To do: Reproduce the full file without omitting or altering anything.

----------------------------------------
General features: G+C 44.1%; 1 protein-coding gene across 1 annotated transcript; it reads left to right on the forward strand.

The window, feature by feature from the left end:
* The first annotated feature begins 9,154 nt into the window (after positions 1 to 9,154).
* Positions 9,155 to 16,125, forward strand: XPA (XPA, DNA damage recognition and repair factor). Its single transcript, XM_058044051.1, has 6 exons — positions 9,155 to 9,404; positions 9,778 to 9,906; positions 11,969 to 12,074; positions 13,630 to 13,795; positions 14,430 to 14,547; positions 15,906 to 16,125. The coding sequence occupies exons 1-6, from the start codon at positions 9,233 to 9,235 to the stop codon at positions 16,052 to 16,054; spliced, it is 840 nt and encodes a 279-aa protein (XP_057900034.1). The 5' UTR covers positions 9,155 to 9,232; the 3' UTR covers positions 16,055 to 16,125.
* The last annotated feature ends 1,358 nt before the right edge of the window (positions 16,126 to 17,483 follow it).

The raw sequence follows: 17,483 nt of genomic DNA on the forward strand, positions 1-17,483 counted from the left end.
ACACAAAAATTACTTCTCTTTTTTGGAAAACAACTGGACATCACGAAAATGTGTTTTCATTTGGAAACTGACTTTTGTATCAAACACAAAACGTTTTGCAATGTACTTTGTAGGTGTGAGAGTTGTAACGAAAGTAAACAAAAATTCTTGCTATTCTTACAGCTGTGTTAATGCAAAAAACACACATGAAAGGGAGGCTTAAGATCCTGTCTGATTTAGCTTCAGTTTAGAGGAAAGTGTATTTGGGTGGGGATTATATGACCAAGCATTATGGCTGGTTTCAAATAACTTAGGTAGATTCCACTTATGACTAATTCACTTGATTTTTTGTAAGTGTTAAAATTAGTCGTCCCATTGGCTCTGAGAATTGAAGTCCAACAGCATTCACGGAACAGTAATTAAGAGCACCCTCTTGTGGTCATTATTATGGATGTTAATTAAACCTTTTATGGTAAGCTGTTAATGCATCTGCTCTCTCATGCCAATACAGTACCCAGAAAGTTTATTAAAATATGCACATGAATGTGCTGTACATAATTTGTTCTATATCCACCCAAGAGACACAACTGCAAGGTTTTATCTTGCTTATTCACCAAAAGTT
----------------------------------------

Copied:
General features: G+C 44.1%; 1 protein-coding gene across 1 annotated transcript; it reads left to right on the forward strand.

The window, feature by feature from the left end:
* The first annotated feature begins 9,154 nt into the window (after positions 1 to 9,154).
* Positions 9,155 to 16,125, forward strand: XPA (XPA, DNA damage recognition and repair factor). Its single transcript, XM_058044051.1, has 6 exons — positions 9,155 to 9,404; positions 9,778 to 9,906; positions 11,969 to 12,074; positions 13,630 to 13,795; positions 14,430 to 14,547; positions 15,906 to 16,125. The coding sequence occupies exons 1-6, from the start codon at positions 9,233 to 9,235 to the stop codon at positions 16,052 to 16,054; spliced, it is 840 nt and encodes a 279-aa protein (XP_057900034.1). The 5' UTR covers positions 9,155 to 9,232; the 3' UTR covers positions 16,055 to 16,125.
* The last annotated feature ends 1,358 nt before the right edge of the window (positions 16,126 to 17,483 follow it).

The raw sequence follows: 17,483 nt of genomic DNA on the forward strand, positions 1-17,483 counted from the left end.
ACACAAAAATTACTTCTCTTTTTTGGAAAACAACTGGACATCACGAAAATGTGTTTTCATTTGGAAACTGACTTTTGTATCAAACACAAAACGTTTTGCAATGTACTTTGTAGGTGTGAGAGTTGTAACGAAAGTAAACAAAAATTCTTGCTATTCTTACAGCTGTGTTAATGCAAAAAACACACATGAAAGGGAGGCTTAAGATCCTGTCTGATTTAGCTTCAGTTTAGAGGAAAGTGTATTTGGGTGGGGATTATATGACCAAGCATTATGGCTGGTTTCAAATAACTTAGGTAGATTCCACTTATGACTAATTCACTTGATTTTTTGTAAGTGTTAAAATTAGTCGTCCCATTGGCTCTGAGAATTGAAGTCCAACAGCATTCACGGAACAGTAATTAAGAGCACCCTCTTGTGGTCATTATTATGGATGTTAATTAAACCTTTTATGGTAAGCTGTTAATGCATCTGCTCTCTCATGCCAATACAGTACCCAGAAAGTTTATTAAAATATGCACATGAATGTGCTGTACATAATTTGTTCTATATCCACCCAAGAGACACAACTGCAAGGTTTTATCTTGCTTATTCACCAAAAGTT